Study of Jobs Program Finds 'Disappointing' Impact
A public-private summer employment and remediation program for at-risk teenagers that had shown promising short-term results and has been replicated at 100 sites in 15 states has had a "disappointing'' long-term impact, according to a new study of some of its earliest participants.
The Summer Training and Education Program, which provides summer job training and employment, remediation, and life skills for disadvantaged youths, has been found to boost short-term academic success, but it has failed to reduce the dropout and teen-pregnancy rates for participants four and five years after the program, the study shows.
"The results of the data analysis are consistent and clear: STEP had no long-term impacts on its participants,'' says the "sobering'' review of the eight-year-old project by Public/Private Ventures, a nonprofit Philadelphia research organization that designed the program.
"STEP was an intensive intervention that produced immediate positive effects, yet no measurable impact on later behavior, decisions, or activities,'' concludes the 75-page report, "Anatomy of a Demonstration.''
The STEP program was launched as a five-city demonstration project in 1985 with funding from the U.S. Labor Department, the Ford Foundation, and other sources. Youths were provided jobs under the summer-employment program of the Job Training Partnership Act, and were also paid to attend classes in reading and mathematics remediation, pregnancy prevention, and other life skills.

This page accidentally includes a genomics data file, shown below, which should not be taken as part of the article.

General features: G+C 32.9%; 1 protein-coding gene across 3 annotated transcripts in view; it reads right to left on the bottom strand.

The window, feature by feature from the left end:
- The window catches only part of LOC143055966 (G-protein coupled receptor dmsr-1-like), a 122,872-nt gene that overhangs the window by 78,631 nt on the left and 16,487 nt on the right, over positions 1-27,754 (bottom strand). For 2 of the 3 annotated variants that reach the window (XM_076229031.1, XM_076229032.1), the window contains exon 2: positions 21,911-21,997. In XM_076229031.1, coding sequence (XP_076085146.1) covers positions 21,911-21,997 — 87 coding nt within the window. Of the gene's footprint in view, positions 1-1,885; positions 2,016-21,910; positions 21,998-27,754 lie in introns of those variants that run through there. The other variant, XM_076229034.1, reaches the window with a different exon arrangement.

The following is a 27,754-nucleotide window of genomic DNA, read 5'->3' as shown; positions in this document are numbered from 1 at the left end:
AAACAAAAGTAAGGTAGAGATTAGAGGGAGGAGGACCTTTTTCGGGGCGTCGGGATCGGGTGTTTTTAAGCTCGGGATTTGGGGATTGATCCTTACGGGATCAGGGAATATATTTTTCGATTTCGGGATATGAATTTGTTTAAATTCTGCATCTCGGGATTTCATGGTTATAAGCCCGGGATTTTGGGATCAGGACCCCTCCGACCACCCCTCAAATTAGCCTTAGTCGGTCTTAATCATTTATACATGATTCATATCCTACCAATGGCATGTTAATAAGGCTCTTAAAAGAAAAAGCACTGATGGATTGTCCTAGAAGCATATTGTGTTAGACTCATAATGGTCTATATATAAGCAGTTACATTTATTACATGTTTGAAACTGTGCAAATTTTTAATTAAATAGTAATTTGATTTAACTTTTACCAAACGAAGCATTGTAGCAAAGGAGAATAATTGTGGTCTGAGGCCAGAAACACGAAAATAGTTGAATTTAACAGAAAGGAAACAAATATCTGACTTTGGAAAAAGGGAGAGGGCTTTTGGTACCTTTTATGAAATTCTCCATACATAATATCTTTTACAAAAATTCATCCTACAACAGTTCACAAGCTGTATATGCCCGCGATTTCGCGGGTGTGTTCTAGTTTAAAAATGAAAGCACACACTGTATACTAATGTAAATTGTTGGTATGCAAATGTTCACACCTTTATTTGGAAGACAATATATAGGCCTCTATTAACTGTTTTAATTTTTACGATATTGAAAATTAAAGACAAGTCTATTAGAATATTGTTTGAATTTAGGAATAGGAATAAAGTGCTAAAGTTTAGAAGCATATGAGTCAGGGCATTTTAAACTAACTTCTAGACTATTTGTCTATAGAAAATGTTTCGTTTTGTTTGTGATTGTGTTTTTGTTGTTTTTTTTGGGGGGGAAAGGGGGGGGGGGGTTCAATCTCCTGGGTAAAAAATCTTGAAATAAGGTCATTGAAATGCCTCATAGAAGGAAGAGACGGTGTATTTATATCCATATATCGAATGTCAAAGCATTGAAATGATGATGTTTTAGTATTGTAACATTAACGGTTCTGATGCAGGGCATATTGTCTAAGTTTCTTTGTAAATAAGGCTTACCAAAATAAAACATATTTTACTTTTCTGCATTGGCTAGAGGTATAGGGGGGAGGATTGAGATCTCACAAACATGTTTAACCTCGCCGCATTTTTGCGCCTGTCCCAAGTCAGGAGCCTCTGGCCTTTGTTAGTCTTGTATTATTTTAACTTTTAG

The program's success in its initial three years was documented by comparing results with a control group of youths who had summer jobs in the program but did not get the other services. That success prompted interest in replicating the program elsewhere.
However, the new follow-up study of the second- and third-year participants of the original projects found that 22 percent to 27 percent had dropped out of high school by the time they should have finished, a rate similar to the control group's.
About one-third of girls from the program who had reached age 18 or 19 by 1990 had children, also a rate similar to the control group's.
Michael A. Bailin, president of Public/Private Ventures, said tinkering with the program would not change the long-term results because as long as students were actively involved, it succeeded. But short-term interventions "cannot alone produce long-term change,'' he said.
Copies of the report are available for $5 each from Public/Private
Ventures, 399 Market St., Philadelphia, Pa. 19106.--M.W.